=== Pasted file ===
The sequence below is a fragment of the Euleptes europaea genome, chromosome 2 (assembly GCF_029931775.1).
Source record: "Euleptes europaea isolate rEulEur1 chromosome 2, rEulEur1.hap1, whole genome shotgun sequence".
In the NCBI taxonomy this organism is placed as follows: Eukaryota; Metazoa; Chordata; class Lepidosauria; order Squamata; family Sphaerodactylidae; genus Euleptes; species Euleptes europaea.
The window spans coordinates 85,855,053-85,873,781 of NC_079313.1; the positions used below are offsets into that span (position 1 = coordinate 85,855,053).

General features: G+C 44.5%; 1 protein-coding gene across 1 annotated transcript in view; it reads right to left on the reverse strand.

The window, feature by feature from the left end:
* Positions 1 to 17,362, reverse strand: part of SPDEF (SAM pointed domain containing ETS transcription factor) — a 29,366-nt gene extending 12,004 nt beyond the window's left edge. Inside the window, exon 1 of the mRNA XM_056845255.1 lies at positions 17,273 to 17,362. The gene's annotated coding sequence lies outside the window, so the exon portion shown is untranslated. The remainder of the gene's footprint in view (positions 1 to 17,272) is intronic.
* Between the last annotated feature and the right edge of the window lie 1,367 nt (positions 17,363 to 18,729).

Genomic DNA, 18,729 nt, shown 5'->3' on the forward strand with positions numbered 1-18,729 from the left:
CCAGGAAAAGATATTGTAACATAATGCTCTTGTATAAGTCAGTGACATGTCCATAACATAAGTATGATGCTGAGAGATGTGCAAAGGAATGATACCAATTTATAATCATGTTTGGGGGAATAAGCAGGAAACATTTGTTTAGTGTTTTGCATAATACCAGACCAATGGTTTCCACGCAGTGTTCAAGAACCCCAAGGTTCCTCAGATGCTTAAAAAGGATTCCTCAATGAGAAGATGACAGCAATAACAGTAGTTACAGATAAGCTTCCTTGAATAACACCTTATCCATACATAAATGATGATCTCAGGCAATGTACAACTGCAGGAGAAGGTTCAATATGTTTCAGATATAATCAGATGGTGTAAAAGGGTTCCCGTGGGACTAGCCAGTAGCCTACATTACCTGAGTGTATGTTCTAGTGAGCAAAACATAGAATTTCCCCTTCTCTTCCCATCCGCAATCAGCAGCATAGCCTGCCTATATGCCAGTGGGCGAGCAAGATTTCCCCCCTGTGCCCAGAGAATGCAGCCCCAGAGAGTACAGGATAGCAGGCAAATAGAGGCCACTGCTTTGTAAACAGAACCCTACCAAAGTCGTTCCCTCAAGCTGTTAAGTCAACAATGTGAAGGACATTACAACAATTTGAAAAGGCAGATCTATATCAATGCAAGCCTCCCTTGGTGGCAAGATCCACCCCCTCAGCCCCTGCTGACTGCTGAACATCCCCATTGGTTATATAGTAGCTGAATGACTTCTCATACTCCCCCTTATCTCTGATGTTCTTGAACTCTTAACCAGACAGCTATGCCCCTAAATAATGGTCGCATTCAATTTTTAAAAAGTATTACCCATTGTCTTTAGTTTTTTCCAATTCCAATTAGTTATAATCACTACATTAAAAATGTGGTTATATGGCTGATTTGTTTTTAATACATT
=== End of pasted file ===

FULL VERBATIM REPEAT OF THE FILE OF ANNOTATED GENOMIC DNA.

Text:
The sequence below is a fragment of the Euleptes europaea genome, chromosome 2 (assembly GCF_029931775.1).
Source record: "Euleptes europaea isolate rEulEur1 chromosome 2, rEulEur1.hap1, whole genome shotgun sequence".
In the NCBI taxonomy this organism is placed as follows: Eukaryota; Metazoa; Chordata; class Lepidosauria; order Squamata; family Sphaerodactylidae; genus Euleptes; species Euleptes europaea.
The window spans coordinates 85,855,053-85,873,781 of NC_079313.1; the positions used below are offsets into that span (position 1 = coordinate 85,855,053).

General features: G+C 44.5%; 1 protein-coding gene across 1 annotated transcript in view; it reads right to left on the reverse strand.

The window, feature by feature from the left end:
* Positions 1 to 17,362, reverse strand: part of SPDEF (SAM pointed domain containing ETS transcription factor) — a 29,366-nt gene extending 12,004 nt beyond the window's left edge. Inside the window, exon 1 of the mRNA XM_056845255.1 lies at positions 17,273 to 17,362. The gene's annotated coding sequence lies outside the window, so the exon portion shown is untranslated. The remainder of the gene's footprint in view (positions 1 to 17,272) is intronic.
* Between the last annotated feature and the right edge of the window lie 1,367 nt (positions 17,363 to 18,729).

Genomic DNA, 18,729 nt, shown 5'->3' on the forward strand with positions numbered 1-18,729 from the left:
CCAGGAAAAGATATTGTAACATAATGCTCTTGTATAAGTCAGTGACATGTCCATAACATAAGTATGATGCTGAGAGATGTGCAAAGGAATGATACCAATTTATAATCATGTTTGGGGGAATAAGCAGGAAACATTTGTTTAGTGTTTTGCATAATACCAGACCAATGGTTTCCACGCAGTGTTCAAGAACCCCAAGGTTCCTCAGATGCTTAAAAAGGATTCCTCAATGAGAAGATGACAGCAATAACAGTAGTTACAGATAAGCTTCCTTGAATAACACCTTATCCATACATAAATGATGATCTCAGGCAATGTACAACTGCAGGAGAAGGTTCAATATGTTTCAGATATAATCAGATGGTGTAAAAGGGTTCCCGTGGGACTAGCCAGTAGCCTACATTACCTGAGTGTATGTTCTAGTGAGCAAAACATAGAATTTCCCCTTCTCTTCCCATCCGCAATCAGCAGCATAGCCTGCCTATATGCCAGTGGGCGAGCAAGATTTCCCCCCTGTGCCCAGAGAATGCAGCCCCAGAGAGTACAGGATAGCAGGCAAATAGAGGCCACTGCTTTGTAAACAGAACCCTACCAAAGTCGTTCCCTCAAGCTGTTAAGTCAACAATGTGAAGGACATTACAACAATTTGAAAAGGCAGATCTATATCAATGCAAGCCTCCCTTGGTGGCAAGATCCACCCCCTCAGCCCCTGCTGACTGCTGAACATCCCCATTGGTTATATAGTAGCTGAATGACTTCTCATACTCCCCCTTATCTCTGATGTTCTTGAACTCTTAACCAGACAGCTATGCCCCTAAATAATGGTCGCATTCAATTTTTAAAAAGTATTACCCATTGTCTTTAGTTTTTTCCAATTCCAATTAGTTATAATCACTACATTAAAAATGTGGTTATATGGCTGATTTGTTTTTAATACATT